Portable x-ray machine to be trialled in GP surgeries

A THREE-month trial is set to take place in Shetland allowing people to have x-rays at GP surgeries instead of the Gilbert Bain Hospital in Lerwick.

The hope is that it will result in less cancellations and reduced travelling for patients.

The x-rays will become possible thanks to a battery powered machine which weighs only 3.5kg.

The Fuji Xair sits on a camera tripod and is fully portable.

An image from the machine’s brochure.

Behind the project is NHS Shetland’s head of medical imaging Lucy Wilson.

The health board said there were multiple benefits of a portable x-ray system – primarily cutting travel for patients.

Lower demand for patient transport would also be of benefit to the Scottish Ambulance Service, NHS Shetland said.

There is a hope that it would reduce weather-related cancellations.

Due to the limitations on space and the need to enable safe social distancing for patients, Wilson also felt eliminating the need for some patients to attend the hospital setting was another driver, especially through the winter months where vulnerable patients are at higher risk of contracting illnesses.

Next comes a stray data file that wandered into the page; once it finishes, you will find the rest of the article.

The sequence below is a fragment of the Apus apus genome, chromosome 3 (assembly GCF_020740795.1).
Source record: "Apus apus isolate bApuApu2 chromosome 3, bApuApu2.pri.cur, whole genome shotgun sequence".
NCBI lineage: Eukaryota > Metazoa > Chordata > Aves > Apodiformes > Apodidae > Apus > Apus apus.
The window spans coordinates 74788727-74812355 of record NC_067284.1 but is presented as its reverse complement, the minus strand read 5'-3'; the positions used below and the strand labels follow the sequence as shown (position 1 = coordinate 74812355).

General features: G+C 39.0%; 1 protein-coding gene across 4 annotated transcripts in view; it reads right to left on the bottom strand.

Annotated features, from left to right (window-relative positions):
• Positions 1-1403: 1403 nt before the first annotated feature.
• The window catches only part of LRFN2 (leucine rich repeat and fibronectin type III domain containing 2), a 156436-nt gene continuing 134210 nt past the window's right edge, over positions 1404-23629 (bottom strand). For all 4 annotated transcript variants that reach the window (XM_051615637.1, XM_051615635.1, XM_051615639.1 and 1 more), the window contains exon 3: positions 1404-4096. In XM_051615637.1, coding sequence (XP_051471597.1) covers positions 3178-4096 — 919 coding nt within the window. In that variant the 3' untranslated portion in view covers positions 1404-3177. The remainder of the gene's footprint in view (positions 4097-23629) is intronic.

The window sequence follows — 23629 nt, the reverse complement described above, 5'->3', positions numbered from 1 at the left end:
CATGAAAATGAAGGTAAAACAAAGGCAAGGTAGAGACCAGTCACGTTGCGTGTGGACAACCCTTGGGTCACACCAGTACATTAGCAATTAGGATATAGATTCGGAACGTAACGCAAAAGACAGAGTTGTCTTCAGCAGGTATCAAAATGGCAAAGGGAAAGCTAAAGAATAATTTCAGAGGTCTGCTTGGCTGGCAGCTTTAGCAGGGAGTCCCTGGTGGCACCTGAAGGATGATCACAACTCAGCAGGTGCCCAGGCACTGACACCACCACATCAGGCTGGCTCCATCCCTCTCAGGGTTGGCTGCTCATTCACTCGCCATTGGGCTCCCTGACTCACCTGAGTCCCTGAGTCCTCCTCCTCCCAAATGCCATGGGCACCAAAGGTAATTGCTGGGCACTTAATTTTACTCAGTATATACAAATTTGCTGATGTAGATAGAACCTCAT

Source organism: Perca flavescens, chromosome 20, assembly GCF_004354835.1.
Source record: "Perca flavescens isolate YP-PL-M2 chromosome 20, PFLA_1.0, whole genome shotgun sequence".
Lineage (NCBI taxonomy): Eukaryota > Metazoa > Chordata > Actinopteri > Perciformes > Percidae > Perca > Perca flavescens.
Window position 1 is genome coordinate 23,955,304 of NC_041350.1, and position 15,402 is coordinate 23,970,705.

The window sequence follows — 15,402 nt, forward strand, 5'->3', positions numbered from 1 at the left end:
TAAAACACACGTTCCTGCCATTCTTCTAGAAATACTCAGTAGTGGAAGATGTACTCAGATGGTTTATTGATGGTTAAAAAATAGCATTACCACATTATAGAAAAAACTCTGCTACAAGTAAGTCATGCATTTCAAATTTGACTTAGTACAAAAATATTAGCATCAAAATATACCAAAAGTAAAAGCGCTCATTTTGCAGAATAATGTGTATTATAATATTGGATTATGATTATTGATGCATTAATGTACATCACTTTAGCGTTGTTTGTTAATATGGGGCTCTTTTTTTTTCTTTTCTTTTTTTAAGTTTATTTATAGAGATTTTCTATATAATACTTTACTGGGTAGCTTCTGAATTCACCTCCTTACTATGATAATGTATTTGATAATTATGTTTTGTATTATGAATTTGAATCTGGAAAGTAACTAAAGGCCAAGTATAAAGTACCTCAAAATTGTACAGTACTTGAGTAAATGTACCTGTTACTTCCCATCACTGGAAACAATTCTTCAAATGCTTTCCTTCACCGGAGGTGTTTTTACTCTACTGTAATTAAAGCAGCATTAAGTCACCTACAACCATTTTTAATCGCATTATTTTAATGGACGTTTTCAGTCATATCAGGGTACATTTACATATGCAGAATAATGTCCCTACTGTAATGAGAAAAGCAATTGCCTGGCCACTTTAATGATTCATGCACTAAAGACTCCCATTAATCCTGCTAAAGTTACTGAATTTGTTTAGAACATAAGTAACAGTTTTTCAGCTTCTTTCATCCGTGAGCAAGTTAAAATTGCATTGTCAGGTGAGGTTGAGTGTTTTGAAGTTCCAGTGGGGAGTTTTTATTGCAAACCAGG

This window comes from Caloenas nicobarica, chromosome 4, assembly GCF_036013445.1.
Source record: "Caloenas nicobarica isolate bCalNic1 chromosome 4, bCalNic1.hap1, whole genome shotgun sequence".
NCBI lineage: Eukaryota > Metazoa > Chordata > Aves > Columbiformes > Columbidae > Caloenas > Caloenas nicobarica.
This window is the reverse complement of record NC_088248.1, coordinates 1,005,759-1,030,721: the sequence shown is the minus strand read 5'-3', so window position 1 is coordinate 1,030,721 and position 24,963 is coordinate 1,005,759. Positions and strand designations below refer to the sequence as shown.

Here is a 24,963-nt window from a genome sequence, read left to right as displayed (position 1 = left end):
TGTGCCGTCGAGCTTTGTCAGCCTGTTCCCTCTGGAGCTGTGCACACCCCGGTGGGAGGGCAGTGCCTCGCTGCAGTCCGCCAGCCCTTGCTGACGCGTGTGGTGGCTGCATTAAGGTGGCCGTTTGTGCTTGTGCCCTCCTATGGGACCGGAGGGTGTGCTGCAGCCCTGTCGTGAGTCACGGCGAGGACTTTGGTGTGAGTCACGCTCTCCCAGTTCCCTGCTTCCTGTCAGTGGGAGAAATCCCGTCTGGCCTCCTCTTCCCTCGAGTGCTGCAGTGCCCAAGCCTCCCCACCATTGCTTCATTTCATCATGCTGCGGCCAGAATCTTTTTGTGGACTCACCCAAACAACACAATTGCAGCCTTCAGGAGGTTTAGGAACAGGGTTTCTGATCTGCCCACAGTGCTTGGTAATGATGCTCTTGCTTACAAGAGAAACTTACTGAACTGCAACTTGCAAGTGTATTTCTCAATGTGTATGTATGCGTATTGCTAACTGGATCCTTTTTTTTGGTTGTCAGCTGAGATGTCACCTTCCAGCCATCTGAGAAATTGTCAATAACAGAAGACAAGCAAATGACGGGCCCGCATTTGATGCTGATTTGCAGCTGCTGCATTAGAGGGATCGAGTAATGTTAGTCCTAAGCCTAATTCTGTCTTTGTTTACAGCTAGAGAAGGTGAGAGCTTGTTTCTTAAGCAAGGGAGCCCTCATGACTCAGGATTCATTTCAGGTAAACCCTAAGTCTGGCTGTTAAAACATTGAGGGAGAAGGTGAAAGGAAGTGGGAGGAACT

Wilson said she wishes to be able to offer a more patient-focused service, in line with such services as ‘Near me’ and ‘Hospital at Home’, which has never before been an option for radiology before in Shetland.

So how will it work in practice? The trial will see the equipment taken to select, remote GP practices on a set day of the week.

It will allow patients to receive a plain film x-ray examination at their local surgery, or one located closer to them than the hospital.

For the initial trial only a limited number of GP practices will be involved, but if it proves a success radiology staff will look to extend the service.

The names of practices involved in the trial have not yet been confirmed.

In addition – and only if radiation protection regulations allowed – Wilson would like to provide a mobile service to care home residents.

This would be targeted to those whose are too frail to attend hospital, but whose treatment pathways would be altered if they were able to receive a chest x-ray.

For the trial, the GP practices selected will refer to the main x-ray department as usual.

Patients deemed suitable for the remote clinic will be contacted and offered the opportunity to have their examination performed at a GP surgery near their home address.

Each patient has the right to decline the remote service.

The remote clinics will be provided on set days and for set hours, to coincide with service demand and room availability at the GP surgeries.

The suitability of patients will be determined by the urgency of their examination requirements, the type of examination required, and the x-ray parameters required to achieve the best quality image.

Shetland News